Tag Archives: horror

Idea for Vampires and Sunlight

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This is just something I came up with a long time ago while thinking about the old vampiric weakness to sunlight, hopefully it is an interesting spin on it.

The idea is that Vampires get more sensitive to the sun as they grow older. A newly created Vampire would be able to walk around during the day time, although he would be uncomfortable on a clear day.

The Oldest Vampires are forced to live in absolute darkness, since even moonlight hurts their sensitive skins. They have to work through proxies and agents, never seeing any light.

RPG Review – Kuro

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Kuro Cover

Kuro is a very interesting game, with a very original setting. In my mind, it feels like Ghost in the Shell meets The Ring. The game is set in Japan in 2046. After the Kuro Incident, an event in which Japan is protected from a thermonuclear strike by an unknown force, the country is blockaded by the rest of the world, since they believe that Japan has access to top secret missile shield technology. In the meantime, reports of strange events are on the rise, and while most remain ignorant, some are starting to realise that there is something else in Japan trapped with the people.

The first half of the book is devoted to explaining the setting. It presents a Japan isolated from the rest of the world,and after six months of the blockade, the strain on the country is slowly starting to show through. In the wake of the Kuro incident, there are a number of groups emerging in society, as the people try to deal with what has happened.

The book presents a very cyberpunk feel of the future, with ubiquitous computing, where even the poorest person owns a device, and augmented reality and holograms are everywhere.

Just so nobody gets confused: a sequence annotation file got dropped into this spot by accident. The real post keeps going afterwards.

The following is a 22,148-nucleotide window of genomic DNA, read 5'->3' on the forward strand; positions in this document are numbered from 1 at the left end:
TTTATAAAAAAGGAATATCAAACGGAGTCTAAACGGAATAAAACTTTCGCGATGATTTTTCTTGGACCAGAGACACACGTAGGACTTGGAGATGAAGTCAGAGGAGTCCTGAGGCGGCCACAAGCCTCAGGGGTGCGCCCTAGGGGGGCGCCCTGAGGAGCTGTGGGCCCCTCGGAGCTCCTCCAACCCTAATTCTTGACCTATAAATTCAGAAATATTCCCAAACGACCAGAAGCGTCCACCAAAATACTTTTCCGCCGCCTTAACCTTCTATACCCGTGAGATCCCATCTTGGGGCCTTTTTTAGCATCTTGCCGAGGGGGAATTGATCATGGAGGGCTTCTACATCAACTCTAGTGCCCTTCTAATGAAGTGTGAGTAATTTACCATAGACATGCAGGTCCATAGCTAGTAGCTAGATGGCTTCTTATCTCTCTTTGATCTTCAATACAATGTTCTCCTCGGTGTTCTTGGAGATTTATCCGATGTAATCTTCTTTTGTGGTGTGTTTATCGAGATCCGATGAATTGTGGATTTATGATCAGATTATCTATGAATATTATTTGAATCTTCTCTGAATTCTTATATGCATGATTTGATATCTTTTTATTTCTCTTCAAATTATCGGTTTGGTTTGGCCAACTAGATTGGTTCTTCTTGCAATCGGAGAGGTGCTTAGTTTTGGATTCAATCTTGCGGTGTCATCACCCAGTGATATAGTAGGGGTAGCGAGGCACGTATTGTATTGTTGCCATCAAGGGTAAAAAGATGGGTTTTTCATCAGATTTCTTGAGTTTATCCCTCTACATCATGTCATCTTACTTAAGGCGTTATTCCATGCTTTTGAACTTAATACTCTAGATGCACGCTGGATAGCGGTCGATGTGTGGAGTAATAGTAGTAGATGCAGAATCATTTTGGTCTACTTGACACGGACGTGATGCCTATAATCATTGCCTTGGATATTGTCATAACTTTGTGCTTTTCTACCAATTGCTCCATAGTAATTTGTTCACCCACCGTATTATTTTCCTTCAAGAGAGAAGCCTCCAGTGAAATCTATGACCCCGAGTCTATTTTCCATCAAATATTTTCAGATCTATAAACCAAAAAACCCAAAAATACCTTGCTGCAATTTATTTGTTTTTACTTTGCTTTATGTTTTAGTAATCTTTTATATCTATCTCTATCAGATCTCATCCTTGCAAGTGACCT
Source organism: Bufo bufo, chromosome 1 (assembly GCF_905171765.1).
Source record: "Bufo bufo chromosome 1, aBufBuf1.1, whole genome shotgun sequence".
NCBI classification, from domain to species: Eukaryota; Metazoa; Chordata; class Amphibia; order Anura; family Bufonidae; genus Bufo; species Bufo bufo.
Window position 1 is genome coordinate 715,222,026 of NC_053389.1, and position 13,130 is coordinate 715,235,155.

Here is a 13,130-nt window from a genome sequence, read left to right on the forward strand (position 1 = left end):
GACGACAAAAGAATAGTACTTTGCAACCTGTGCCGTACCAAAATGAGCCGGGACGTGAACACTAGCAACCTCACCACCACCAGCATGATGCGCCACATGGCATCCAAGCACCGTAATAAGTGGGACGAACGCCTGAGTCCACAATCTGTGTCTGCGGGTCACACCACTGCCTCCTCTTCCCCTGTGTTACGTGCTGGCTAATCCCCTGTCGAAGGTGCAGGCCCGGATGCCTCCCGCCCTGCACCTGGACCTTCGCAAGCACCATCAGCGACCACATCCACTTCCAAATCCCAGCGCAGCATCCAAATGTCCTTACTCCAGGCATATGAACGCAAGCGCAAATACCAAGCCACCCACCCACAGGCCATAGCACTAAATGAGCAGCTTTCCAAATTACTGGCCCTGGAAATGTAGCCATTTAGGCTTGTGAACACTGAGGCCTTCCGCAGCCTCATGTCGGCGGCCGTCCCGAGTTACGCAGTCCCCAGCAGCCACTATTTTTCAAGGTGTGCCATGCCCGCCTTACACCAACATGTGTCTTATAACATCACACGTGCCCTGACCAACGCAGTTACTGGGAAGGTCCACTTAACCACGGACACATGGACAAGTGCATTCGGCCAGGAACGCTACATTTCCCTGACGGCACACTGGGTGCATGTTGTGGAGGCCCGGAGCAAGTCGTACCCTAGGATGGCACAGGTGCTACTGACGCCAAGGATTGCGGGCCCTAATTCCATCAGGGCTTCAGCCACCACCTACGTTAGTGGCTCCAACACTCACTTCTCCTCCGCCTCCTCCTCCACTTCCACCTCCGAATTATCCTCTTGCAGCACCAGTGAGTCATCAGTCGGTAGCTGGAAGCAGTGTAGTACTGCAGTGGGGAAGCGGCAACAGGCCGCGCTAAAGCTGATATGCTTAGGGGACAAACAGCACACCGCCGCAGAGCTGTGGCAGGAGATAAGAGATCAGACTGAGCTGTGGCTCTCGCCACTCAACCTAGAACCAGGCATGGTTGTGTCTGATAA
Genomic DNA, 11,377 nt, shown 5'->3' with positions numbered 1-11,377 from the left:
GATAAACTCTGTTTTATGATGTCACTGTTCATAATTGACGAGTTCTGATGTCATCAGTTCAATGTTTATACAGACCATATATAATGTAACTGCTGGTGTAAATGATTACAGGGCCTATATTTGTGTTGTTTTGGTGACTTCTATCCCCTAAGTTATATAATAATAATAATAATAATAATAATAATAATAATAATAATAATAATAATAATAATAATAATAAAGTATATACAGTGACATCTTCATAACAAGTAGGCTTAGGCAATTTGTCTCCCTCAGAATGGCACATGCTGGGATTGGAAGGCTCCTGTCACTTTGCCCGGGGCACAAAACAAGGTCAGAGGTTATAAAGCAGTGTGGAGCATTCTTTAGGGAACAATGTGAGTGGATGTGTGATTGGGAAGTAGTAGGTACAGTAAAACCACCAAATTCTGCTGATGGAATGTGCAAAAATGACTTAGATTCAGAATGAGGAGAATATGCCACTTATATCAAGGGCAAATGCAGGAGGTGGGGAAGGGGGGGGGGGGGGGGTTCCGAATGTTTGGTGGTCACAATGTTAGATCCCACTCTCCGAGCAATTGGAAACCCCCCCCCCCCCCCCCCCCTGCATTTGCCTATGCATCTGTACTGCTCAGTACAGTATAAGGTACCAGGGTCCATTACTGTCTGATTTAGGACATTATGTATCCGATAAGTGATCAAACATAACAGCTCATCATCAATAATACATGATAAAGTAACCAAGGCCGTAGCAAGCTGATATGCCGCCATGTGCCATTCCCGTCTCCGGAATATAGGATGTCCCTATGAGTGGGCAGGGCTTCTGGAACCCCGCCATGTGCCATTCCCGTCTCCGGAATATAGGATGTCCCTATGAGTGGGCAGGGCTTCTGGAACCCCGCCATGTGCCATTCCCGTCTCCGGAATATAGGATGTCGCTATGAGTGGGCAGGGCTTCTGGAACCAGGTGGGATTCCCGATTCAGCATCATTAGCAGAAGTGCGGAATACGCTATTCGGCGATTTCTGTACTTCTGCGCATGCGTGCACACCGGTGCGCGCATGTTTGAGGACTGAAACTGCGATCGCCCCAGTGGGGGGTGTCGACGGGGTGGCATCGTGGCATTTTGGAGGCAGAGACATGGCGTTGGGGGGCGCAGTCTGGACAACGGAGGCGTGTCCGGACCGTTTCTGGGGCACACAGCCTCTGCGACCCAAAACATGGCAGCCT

The supernatural is making its presence felt, slowly and gradually, with most people dismissing the reports as superstition, or a lone maniac.

The book does an excellent job of presenting the setting, and while I am probably not getting it across in this review, the setting does feel truly unique, while being recognisable and interesting enough to play in.

The system itself is only explained later in the book. To resolve an action, the player rolls a number of D6, equal to his stat, and adds a skill, trying to beat the target number, or the roll of another character.

The system is very simple, straightforward, and easy to learn. I do find that it does not really tie into the setting, and does nothing to evoke the flavor and themes of the game. If I were to run the game, I would probably use something like Fate. The system here is serviceable  but a bit bland.

The book closes with an introductory adventure, Origami, in which the characters start of as normal Japanese citizens, and get drawn into some of the events of the world of Kuro. It provides a good introduction to this fascinating setting.

Just for the setting alone, this game is worth the price! Cubicle Seven is planning to release another two books in this setting, and I am really looking forward to them.

Kuro is available from RPGNow.

RPG Review: Left Hand Path

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Left-Hand Path White Wolf Cover

I have recently been re-finding my taste for all things White Wolf, possibly due to the Aberrant campaign I am currently in. So, I decided to review Left Hand Path .

Left Hand Path deals with the rebels and outcasts of mage society, those that are isolated from the Pentacle and Seers, often with very good reason. The book is divided into four, dealing with the Heretics, Mad, Scelesti and Reapers.